SQL Server Integration Services (SSIS) vs. Stitch
ETL software comparison
ETL software comparison
Most businesses have data stored in a variety of locations, from in-house databases to SaaS platforms. To get a full picture of their finances and operations, they pull data from all those sources into a data warehouse or data lake and run analytics against it. But they don't want to build and maintain their own data pipelines.
Fortunately, it’s not necessary to code everything in-house. Here's an comparison of two such tools, head to head.
SSIS is a Microsoft tool for data integration tied to SQL Server.
Stitch Data Loader is a cloud-based platform for ETL — extract, transform, and load. More than 3,000 companies use Stitch to move billions of records every day from SaaS applications and databases into data warehouses and data lakes, where it can be analyzed with BI tools. Stitch is a Talend company and is part of the Talend Data Fabric.
|Focus||Microsoft-centric ETL||Data ingestion, ELT|
|Database replication||Full table; incremental via change data capture or based on custom SELECT query||Full table; incremental via change data capture or SELECT/replication keys|
|SaaS sources||None||More than 100|
|Ability for customers to add new data sources||Yes||Yes|
|Connects to data warehouses? Data lakes?||Yes / Yes||Yes / Yes|
|Purchase process||Options for self-service and talking with sales||Options for self-service or talking with sales. Also available from the AWS store.|
|Compliance, governance, and security certifications||None||HIPAA, GDPR, SOC 2|
|Data sharing||Yes, with SQL Server||Yes, through Talend Data Fabric|
|Vendor lock-in||SQL Server Integration Services (SSIS) is strongly tied to Microsoft SQL Server||Month to month or annual contracts. Open source integrations|
|Developer tools||SQL Server Data Tools (SSDT)||Import API, Stitch Connect API for integrating Stitch with other platforms, Singer open source project|
Let's dive into some of the details of each platform.
SQL Server Integration Services (SSIS) provides about 30 built-in preload transformations, which users specify in a graphical user interface. Transformations fall into several categories: split and join data, row data, rowsets, audit, and business intelligence. Developers can write their own custom transformations in Visual Basic.
Stitch is an ELT product. Within the pipeline, Stitch does only transformations that are required for compatibility with the destination, such as translating data types or denesting data when relevant. Stitch is part of Talend, which also provides tools for transforming data either within the data warehouse or via external processing engines such as Spark and MapReduce. Transformations can be defined in SQL, Python, Java, or via graphical user interface.
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Each of these tools supports a variety of data sources and destinations.
SSIS supports 26 built-in integrations via Connection Managers. Many of the integrations are with other Microsoft tools and platforms, but there are also Connection Managers for files, Hadoop, and SAP Business Warehouse.
Stitch supports more than 100 database and SaaS integrationsas data sources, and eight data warehouse and data lake destinations. Customers can contract with Stitch to build new sources, and anyone can add a new source to Stitch by developing it according to the standards laid out in Singer, an open source toolkit for writing scripts that move data. Singer integrations can be run independently, regardless of whether the user is a Stitch customer. Running Singer integrations on Stitch’s platform allows users to take advantage of Stitch's monitoring, scheduling, credential management, and autoscaling features.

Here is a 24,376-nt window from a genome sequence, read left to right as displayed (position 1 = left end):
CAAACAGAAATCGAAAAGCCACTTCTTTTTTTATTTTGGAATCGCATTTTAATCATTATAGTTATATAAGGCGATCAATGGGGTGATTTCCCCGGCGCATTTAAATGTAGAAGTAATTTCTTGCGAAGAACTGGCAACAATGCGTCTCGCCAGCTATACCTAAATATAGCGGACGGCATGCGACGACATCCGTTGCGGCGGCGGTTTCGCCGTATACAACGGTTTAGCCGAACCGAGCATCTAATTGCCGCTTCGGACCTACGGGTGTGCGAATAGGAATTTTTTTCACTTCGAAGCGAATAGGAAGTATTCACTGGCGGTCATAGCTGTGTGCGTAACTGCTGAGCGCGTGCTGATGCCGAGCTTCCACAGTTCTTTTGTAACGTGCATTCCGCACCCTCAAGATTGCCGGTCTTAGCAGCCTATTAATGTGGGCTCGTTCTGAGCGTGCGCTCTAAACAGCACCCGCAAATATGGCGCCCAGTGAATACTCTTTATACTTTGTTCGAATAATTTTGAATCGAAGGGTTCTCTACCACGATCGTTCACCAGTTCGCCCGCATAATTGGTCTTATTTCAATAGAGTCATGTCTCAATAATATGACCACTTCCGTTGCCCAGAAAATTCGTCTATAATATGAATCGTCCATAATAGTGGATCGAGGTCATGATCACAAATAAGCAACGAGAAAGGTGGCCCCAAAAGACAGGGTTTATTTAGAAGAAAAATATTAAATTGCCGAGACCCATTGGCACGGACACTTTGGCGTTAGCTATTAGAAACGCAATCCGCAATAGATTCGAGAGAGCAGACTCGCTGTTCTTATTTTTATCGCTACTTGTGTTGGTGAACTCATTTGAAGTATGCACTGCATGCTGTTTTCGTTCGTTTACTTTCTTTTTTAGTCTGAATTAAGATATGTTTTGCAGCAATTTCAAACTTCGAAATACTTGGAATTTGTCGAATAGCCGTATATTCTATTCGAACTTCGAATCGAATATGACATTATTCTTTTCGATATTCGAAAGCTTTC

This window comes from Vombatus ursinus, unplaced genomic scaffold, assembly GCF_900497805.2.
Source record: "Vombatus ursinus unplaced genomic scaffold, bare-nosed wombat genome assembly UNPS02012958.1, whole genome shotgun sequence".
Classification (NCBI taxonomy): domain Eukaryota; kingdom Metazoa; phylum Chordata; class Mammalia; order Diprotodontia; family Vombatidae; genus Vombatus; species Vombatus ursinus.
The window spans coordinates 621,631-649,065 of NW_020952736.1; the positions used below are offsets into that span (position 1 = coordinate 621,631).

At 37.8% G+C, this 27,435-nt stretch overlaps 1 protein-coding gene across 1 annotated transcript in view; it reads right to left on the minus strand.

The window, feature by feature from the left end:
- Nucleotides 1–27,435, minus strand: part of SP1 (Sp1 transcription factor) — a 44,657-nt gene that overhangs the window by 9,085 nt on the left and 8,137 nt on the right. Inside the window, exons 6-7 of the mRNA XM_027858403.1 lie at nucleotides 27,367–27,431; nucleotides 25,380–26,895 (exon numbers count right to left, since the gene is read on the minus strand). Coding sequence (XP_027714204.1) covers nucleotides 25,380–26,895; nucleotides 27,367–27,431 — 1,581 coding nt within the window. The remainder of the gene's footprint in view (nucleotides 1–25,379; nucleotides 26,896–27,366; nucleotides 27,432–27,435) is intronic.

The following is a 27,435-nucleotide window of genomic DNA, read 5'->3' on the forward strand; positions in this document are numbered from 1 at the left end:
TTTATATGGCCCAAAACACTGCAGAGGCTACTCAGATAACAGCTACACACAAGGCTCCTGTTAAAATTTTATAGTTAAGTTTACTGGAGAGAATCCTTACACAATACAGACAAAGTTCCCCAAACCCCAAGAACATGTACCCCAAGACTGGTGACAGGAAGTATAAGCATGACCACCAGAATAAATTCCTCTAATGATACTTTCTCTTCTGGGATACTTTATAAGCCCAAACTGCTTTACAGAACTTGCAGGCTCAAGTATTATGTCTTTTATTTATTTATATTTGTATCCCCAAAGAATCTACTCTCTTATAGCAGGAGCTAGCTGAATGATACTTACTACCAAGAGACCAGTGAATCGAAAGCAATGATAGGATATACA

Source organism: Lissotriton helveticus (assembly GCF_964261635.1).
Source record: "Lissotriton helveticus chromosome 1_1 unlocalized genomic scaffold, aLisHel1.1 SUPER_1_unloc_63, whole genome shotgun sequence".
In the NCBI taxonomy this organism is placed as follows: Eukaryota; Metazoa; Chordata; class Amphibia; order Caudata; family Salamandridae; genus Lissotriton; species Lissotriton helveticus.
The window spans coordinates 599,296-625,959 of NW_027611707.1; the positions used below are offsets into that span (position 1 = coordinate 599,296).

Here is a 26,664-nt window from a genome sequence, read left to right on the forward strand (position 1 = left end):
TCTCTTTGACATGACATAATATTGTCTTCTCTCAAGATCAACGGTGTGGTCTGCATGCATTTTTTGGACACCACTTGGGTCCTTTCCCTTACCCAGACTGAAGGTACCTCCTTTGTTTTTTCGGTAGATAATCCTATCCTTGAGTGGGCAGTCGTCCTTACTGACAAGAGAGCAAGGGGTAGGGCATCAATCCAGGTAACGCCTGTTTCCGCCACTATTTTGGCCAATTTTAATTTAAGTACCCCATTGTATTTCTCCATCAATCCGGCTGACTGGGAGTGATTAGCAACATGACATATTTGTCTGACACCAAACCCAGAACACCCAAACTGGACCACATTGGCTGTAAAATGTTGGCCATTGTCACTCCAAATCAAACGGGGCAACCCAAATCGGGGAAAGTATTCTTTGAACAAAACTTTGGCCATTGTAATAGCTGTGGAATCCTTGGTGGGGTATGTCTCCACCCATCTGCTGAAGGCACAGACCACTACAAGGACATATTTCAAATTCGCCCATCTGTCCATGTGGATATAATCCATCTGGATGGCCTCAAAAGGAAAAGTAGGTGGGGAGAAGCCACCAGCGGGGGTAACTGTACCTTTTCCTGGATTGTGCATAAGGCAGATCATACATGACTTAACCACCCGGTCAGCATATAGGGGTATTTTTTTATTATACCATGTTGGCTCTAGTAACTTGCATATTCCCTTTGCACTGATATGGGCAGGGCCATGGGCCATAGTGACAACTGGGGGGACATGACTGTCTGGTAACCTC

Data integration tools can be complex, so vendors offer several ways to help their customers. Online documentation is the first resource users often turn to, and support teams can answer questions that aren't covered in the docs. Vendors of the more complicated tools may also offer training services.
Microsoft provides several levels of support for SQL Server, of which SSIS is a component. Documentation is comprehensive. Microsoft provides digital training resources. Many third parties provide both digital training and classroom training services.
Stitch provides in-app chat support to all customers, and phone support is available for Enterprise customers. Support SLAs are available. Documentation is comprehensive and is open source — anyone can contribute additions and improvements or repurpose the content. Stitch does not provide training services.
SSIS is part of SQL Server, which is available in several editions, ranging in price from free (Express and Developer editions) to $14,256 per core (Enterprise). On the Microsoft Azure cloud platform, pricing for SSIS integration runtime nodes starts at $0.84 per hour.
Stitch has pricing that scales to fit a wide range of budgets and company sizes. All new users get an unlimited 14-day trial. Standard plans range from $100 to $1,250 per month depending on scale, with discounts for paying annually. Enterprise plans for larger organizations and mission-critical use cases can include custom features, data volumes, and service levels, and are priced individually.
Which tool is better overall? That's something every organization has to decide based on its unique requirements, but we can help you get started. Sign up now for a free trial of Stitch.
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